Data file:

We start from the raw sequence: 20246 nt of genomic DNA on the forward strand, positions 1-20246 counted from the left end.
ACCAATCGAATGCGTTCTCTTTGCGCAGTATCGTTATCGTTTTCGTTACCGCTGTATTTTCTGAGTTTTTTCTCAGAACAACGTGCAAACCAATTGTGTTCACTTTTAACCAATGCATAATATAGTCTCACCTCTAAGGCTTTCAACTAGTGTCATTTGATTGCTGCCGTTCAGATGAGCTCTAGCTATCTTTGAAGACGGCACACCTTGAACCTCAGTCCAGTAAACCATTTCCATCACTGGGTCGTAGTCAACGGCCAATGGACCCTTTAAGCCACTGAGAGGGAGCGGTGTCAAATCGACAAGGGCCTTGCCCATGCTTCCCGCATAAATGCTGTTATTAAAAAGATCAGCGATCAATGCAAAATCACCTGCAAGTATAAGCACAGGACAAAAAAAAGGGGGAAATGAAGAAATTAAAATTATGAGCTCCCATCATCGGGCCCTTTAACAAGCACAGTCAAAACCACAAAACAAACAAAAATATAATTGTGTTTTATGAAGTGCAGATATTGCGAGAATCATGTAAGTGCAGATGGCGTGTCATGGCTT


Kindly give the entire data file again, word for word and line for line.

We start from the raw sequence: 20246 nt of genomic DNA on the forward strand, positions 1-20246 counted from the left end.
ACCAATCGAATGCGTTCTCTTTGCGCAGTATCGTTATCGTTTTCGTTACCGCTGTATTTTCTGAGTTTTTTCTCAGAACAACGTGCAAACCAATTGTGTTCACTTTTAACCAATGCATAATATAGTCTCACCTCTAAGGCTTTCAACTAGTGTCATTTGATTGCTGCCGTTCAGATGAGCTCTAGCTATCTTTGAAGACGGCACACCTTGAACCTCAGTCCAGTAAACCATTTCCATCACTGGGTCGTAGTCAACGGCCAATGGACCCTTTAAGCCACTGAGAGGGAGCGGTGTCAAATCGACAAGGGCCTTGCCCATGCTTCCCGCATAAATGCTGTTATTAAAAAGATCAGCGATCAATGCAAAATCACCTGCAAGTATAAGCACAGGACAAAAAAAAGGGGGAAATGAAGAAATTAAAATTATGAGCTCCCATCATCGGGCCCTTTAACAAGCACAGTCAAAACCACAAAACAAACAAAAATATAATTGTGTTTTATGAAGTGCAGATATTGCGAGAATCATGTAAGTGCAGATGGCGTGTCATGGCTT